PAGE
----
Technology & Science

Is the human sense of smell just as good as a dog's?

The long-held belief that our noses are weak is dispelled by new research in journal Science

Dog sniffing

Is our sense of smell just as good as a dog's? New research suggests that if you go down on your hands and knees, you could track whatever your four-legged friend is tracking. (Shutterstock/826A IA)

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When we see dogs sniff the ground and follow a scent, it gives the impression their sense of smell far surpasses our own. But research suggests that that may not be the case. 

In fact, if you tried it, you might find that, on your hands and knees, you could track whatever your four-legged friend is tracking.

That's the conclusion from neuroscientist John McGann, of Rutgers University-New Brunswick, who conducted a meta-analysis of more than 1,000 scientific papers on humans' sense of smell — or olfactory ability.

The idea that human sense of smell is magnitudes inferior to that of dogs, and even mice and rats, dates back to 1879, McGann reported in the journal Science. That year, renowned anthropologist and brain surgeon Dr. Paul Broca wrote that our olfactory bulb was quite a bit smaller than the brain, which meant humans had free will and didn't need to rely on smell to survive. It's an idea that seems to have stubbornly taken root, even though several studies have proven that our olfactory bulb isn't small at all, particularly compared to that of a mouse.

In fact, when McGann examined the two together, he was surprised at how large a human one was.

"I went and got a human brain from a med school … put it next to a mouse brain and went 'Holy cow, this human stuff is way bigger than we thought!' McGann said. "The olfactory bulb was too big to get under the microscope. We had a lot of trouble getting them in the same photo."

Bad rap

So why is our olfactory bulb persistently maligned even though the evidence over the past 138 years has proved that it's pretty impressive?

"Part of the challenge has been confirmation bias, and part of the challenge has been, well, it's difficult to compare a dog's nose to a human's nose to a mouse's nose," McGann said. 

Corpse flower

Two children cover their noses as they walk by the Amorphophallus titanum plant, better known as the Corpse Flower, as it blooms inside the Houston Museum of Natural Science. The flower releases a strong odour of rotting meat in order to attract pollinating insects. (Richard Carson/Reuters)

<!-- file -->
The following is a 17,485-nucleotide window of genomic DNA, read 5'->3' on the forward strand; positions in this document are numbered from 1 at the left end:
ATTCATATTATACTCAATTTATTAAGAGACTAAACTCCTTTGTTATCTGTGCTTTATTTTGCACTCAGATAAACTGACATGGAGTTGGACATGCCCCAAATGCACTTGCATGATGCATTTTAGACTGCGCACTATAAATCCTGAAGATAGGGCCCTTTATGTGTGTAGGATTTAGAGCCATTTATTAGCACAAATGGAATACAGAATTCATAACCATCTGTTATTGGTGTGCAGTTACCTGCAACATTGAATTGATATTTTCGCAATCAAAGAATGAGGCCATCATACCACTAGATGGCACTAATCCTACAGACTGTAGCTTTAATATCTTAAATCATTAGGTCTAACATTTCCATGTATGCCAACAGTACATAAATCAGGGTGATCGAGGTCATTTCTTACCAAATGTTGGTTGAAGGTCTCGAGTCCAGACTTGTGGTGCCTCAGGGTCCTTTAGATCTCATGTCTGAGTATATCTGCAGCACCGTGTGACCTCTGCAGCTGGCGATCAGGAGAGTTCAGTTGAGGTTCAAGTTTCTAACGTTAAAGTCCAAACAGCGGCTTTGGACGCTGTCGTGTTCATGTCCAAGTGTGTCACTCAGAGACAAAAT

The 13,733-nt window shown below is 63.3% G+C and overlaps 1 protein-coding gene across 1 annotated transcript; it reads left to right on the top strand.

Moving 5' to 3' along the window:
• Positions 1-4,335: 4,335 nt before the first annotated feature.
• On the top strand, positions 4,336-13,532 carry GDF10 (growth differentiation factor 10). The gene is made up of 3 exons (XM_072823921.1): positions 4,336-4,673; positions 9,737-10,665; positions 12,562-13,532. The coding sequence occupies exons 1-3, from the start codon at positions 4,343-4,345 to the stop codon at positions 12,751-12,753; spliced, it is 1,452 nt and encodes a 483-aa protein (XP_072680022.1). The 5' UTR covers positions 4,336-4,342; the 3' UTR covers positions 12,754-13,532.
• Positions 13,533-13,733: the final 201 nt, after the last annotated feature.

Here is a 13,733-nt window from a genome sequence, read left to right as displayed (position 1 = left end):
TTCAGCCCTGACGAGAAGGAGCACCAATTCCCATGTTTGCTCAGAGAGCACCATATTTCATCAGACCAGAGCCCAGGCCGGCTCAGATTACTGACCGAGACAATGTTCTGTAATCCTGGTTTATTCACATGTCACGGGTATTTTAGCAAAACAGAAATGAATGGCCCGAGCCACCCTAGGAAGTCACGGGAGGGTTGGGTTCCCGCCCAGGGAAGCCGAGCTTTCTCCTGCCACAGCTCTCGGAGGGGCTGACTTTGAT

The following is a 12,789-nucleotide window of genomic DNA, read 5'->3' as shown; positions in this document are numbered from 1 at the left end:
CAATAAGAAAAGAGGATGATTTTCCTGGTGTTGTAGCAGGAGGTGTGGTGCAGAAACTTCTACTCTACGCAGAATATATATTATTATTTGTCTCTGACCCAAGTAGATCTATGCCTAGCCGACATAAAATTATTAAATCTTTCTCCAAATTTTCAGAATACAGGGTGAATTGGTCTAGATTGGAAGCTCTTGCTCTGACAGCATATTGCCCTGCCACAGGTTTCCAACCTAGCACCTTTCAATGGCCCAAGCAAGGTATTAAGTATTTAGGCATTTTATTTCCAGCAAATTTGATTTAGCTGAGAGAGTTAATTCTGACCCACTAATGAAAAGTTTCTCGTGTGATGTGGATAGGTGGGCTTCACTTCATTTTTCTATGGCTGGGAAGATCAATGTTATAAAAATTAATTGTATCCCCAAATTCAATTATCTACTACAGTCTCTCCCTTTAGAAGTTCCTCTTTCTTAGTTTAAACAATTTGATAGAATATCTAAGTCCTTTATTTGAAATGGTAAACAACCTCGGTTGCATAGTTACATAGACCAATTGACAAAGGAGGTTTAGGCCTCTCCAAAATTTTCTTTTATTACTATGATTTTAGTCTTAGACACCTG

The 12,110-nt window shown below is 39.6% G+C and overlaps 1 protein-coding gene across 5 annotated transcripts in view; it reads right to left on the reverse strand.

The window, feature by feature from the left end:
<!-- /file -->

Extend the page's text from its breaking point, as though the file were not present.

When we inhale, through our noses, molecules enter, triggering olfactory sensory neurons, which in turn send the message to the brain. There are hundreds of receptors, each of which can fire independently or in groups, helping us to identify a particular smell. 

Mice have about 1,000 of these receptors, while we have 400. Somehow, McGann said, people have been hung up on that number. 

However, what decodes those smells are called glomeruli, and it's believed we have far more than mice or dogs. So this may help us sense up to one trillion odours, significantly more than the 10,000 once believed and comparable to dogs and mice.

Dogs vs. humans

A 2006 study by Jess Porter and Noam Sobel that was published in Nature Neuroscience suggested we actually can track a scent like a dog.

In the study, the researchers blindfolded 32 human participants and had them track a 10-metre piece of twine that was dipped in chocolate essence. The participants also wore earmuffs, kneepads and thick gloves to prevent them from using any of their other senses. Two-thirds of the participants tracked the scent and even zigzagged across the path as a dog does.

"Humans have a really, really good sense of smell," Sobel told CBC News. "Amongst researchers there's very little doubt about that."

However, he said, the question is to what extent do we rely on it? Sobel believes we rely on it more than we might think.

Studies of our olfactory senses have discovered an array of fascinating things, said Sobel, who heads the Olfaction Research Group at the Weizmann Institute of Science in Israel.

One study from the institute found that a woman's tears can reduce testosterone; a study from Denise Chen from Rice University suggested that if you take sweat from someone in a fearful situation and expose it to others, it changes brain activity.

University of California Santa Barbara memorial service

A study out of the Weizmann Institute of Science suggests that women's tears can reduce testosterone levels. (Lucy Nicholson/Reuters)

But Sobel said that not everyone agrees.

"There are no olfactory scientists who will say 'Oh humans have a horrible sense of smell,'" Sobel said. "What many people will argue against is that it's a critical part of our behaviour. That's where the question is really open."

But why aren't we constantly being bombarded by smells? Most of the time we don't notice odours. That's due to adaptation: we're good at detecting changing smells and filter out constant smells.

"You ever notice if you go on vacation and then come home and your house smells funny?" McGann said. "Your house always smelled like that, just you didn't notice it because you live there."

So are we as good as dogs? It's an open-ended question, McGann said. It can be said that we are as good as, but not the same as, our canine companions.

"To say that the human is not bad compared to a dog or rat is not the same as saying the same," McGann said. "All of our noses are tuned kind of differently. So it's not surprising, in retrospect, that there are some odours that we're more sensitive to than dogs, and there are some odours that dogs are more sensitive to than humans."

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